ORIGINAL: No idea
My opinion. The only thing that keeps german panzers at bay is their supply network. If you play against a player that really masters the supply system, you are done. To be fair, the germans would have killed for having the same easy way of "feeding" the units german players have in the game. But I guess it is made on purpose. If germans could just win one out of ten games (assuming equally skilled players) then very few people would want to play as the axis, making for a boring game.
That said, I think many soviet players throw the towel well before they should. It wont be unitl 1943 when they will be ready to face the germans on equal conditions, but most soviet players give up after a good first or second good year of the germans. I am not saying that was your case, but I have seen it a good number of times.
Regarding the blizzard, again the thing is if you play against an experienced player or not. I have seen two neebies playing where the german one hacked to pieces the soviet one early during 1941 (he took Moscosw, Leningrad and Rostov) but the was badly ready for the blizzard, he refused to give up his conquests and ended the first winter in a very bad shape (he lost around 10 german inf divisions, Rostov, the Stalino area, Kursk, Voronezh, Orel...)
Yeah, supply is key for the Germans and any German play must learn how to use it, especially the greatly flawed HQBU system which I dislike a lot. The WITW system is so much better.
I have tried many times to make a good blizzard push after the army is devastated but I feel like there's no time to prepare for the blizzard after the Germans have maneuvered themselves to very good position with ease.
The '41 Blizzard army is weak, incredibly weak compared to how the Germans really exhausted themselves that winter.
Another possibility is that I make it weak by making wrong decisions, but I have no idea how to squeeze any more CV in there.
Yeah I feel like if I play the Soviets against newbies I absolutely destroy them with ease which isn't fun at all.
The problem about the comment is Searry that there are so many variables. What is your approach to the game? Do you play to relax a bit after a day of hard work, do you like to recreate history, do you like to minmax? How are is the skill level of your opponents? Which versions did you play under? In which situation did you resign? How much time do you take per turn? I guess that every good Soviet player invests at least 3 hours per turn in 1941, often significantly more.
If you look on the AARs, you can find many games that make one draw exactly the opposite conclusion that you gave as well as some that support your impression, so you can't put up general rules.
As such, replying in any detailed way to your post is pointless, because it is way too vague. IMO the best way for you to improve would be to post an AAR where you show your gameplay and explain a bit what you do admin wise, collecting feedback of other players where you can improve your strategies.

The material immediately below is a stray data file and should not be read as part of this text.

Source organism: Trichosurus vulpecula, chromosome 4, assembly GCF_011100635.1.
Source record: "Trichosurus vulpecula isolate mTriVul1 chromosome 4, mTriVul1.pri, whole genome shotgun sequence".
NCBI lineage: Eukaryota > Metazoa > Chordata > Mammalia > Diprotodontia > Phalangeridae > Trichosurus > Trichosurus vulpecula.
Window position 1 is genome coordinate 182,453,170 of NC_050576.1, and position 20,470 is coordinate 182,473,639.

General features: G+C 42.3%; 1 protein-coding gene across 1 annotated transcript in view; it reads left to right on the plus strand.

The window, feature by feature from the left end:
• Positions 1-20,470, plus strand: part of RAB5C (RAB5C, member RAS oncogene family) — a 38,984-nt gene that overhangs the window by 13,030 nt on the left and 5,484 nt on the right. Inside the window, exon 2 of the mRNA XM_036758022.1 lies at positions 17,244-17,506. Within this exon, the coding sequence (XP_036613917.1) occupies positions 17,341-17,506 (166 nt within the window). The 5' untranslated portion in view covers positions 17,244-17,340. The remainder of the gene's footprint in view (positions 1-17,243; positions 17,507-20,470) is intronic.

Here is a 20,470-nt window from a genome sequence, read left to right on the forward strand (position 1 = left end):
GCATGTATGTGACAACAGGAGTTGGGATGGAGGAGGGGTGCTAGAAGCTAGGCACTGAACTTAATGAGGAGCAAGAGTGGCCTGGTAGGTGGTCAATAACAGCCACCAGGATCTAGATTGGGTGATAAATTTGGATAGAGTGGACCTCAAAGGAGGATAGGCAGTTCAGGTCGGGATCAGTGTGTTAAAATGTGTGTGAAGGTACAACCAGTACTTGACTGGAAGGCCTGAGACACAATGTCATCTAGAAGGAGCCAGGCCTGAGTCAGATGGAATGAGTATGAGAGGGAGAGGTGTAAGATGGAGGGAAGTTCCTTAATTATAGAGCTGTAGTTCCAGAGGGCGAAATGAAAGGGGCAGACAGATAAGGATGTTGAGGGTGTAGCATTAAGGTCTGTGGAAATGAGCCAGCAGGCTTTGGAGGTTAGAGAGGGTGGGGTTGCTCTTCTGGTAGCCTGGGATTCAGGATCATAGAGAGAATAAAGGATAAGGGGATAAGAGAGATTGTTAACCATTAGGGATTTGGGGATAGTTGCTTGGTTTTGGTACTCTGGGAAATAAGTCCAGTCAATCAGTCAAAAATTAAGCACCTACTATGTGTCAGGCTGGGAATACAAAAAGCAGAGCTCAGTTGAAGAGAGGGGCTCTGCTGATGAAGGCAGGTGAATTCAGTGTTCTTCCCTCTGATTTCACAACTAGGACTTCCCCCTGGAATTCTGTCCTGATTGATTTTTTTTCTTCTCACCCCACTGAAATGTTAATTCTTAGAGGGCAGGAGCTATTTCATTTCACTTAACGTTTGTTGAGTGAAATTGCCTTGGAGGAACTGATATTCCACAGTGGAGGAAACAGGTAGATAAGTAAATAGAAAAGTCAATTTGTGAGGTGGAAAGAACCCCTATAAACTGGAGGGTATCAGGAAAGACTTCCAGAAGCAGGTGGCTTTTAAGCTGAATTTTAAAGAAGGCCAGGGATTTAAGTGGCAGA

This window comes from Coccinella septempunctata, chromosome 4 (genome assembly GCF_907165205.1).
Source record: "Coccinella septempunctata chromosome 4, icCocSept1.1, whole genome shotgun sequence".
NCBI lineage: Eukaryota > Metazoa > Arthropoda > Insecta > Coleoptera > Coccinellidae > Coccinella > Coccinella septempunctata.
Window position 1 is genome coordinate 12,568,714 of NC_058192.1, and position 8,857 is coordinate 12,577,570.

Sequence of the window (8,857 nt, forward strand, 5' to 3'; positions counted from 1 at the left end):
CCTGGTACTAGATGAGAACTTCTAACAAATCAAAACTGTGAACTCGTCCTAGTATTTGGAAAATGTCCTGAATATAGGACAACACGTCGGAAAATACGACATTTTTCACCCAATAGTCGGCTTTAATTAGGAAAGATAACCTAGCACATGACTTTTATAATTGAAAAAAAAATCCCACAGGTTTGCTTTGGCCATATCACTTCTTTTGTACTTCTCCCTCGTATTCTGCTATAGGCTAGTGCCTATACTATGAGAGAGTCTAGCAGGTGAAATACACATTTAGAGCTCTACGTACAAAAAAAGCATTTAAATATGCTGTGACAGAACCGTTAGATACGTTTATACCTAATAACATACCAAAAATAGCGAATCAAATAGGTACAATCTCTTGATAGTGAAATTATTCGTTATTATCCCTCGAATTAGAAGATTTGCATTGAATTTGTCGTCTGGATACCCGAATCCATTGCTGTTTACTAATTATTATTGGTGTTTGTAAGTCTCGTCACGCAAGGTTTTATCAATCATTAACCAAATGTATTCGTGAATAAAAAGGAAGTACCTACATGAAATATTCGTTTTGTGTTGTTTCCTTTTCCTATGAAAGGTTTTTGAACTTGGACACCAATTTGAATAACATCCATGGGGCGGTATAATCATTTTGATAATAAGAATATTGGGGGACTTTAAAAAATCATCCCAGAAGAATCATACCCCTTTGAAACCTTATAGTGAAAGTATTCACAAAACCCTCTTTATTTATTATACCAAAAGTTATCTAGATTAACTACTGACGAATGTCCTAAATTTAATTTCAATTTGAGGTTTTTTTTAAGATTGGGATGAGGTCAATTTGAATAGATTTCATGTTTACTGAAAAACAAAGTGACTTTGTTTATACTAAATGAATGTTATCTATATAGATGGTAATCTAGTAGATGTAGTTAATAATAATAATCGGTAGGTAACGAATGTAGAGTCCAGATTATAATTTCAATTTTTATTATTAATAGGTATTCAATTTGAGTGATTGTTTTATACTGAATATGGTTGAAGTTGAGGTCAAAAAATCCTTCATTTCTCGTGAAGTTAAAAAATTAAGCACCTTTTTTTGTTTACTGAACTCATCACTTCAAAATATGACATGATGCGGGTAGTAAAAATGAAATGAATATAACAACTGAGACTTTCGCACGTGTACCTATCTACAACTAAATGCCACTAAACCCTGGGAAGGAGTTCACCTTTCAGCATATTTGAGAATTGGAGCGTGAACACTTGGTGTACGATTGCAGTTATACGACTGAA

Also, did you try playing the Germans as well? Did you achieve similar results? Because playing Germany in a good way is everything, but not trivial.
I am a minmaxer, I don't care about relaxation or history. I think my opponents are masters of the game. I played in 2016 and 2017 but don't remember the versions. I spent many hours per turn.
AARs? Sure but do you have some recommendations? Pro vs Pro type of stuff.
How is it vague? What would you suggest I try to explain? Good idea about writing up one myself, maybe I'll do that if I take the plunge.
I have played the Germans extensively and I started to feel like I got the handle of things. Definitely not trivial.
Maybe try a few games as the axis side and let your opponent deal with all the frustration. Best way to learn to play the Soviets well is losing to an experienced Soviet player. There are some compassionate geniuses who will school you by turning off FOW for the Soviets only! so you can pick up some nifty tricks that buy you valuable time and mitigate some losses. I think mastering Soviet air power potential is a must. Forget inflicting air combat casualties on the fascists early on. Build air group experience and morale from the get-go. Also good Soviet players know the ins and outs to maximize their Guard unit production from all those routed units in 41 & 42. Dancing with the Axis allies whenever possible is the best way I've found to start accruing experience/morale.
Mastering the Soviet air potential will have to wait for WITE 2 as how the air system works in WITE is a massive pain compared to WITW, but what I have done is micromanage carefully the experience and morale from the first turn but by the time you're done you need a break so you don't start seeing numbers everywhere I have done exactly what you said about the guards. Dancing with the allies and attacking even the lone German division when I had moderate-clear chances of victory.
But yes, the idea of writing an AAR is a good one if I dare to take the plunge into this game again.
I fear I have some ring rust though because the game mechanics aren't represented in such a clear matter compared to WITW.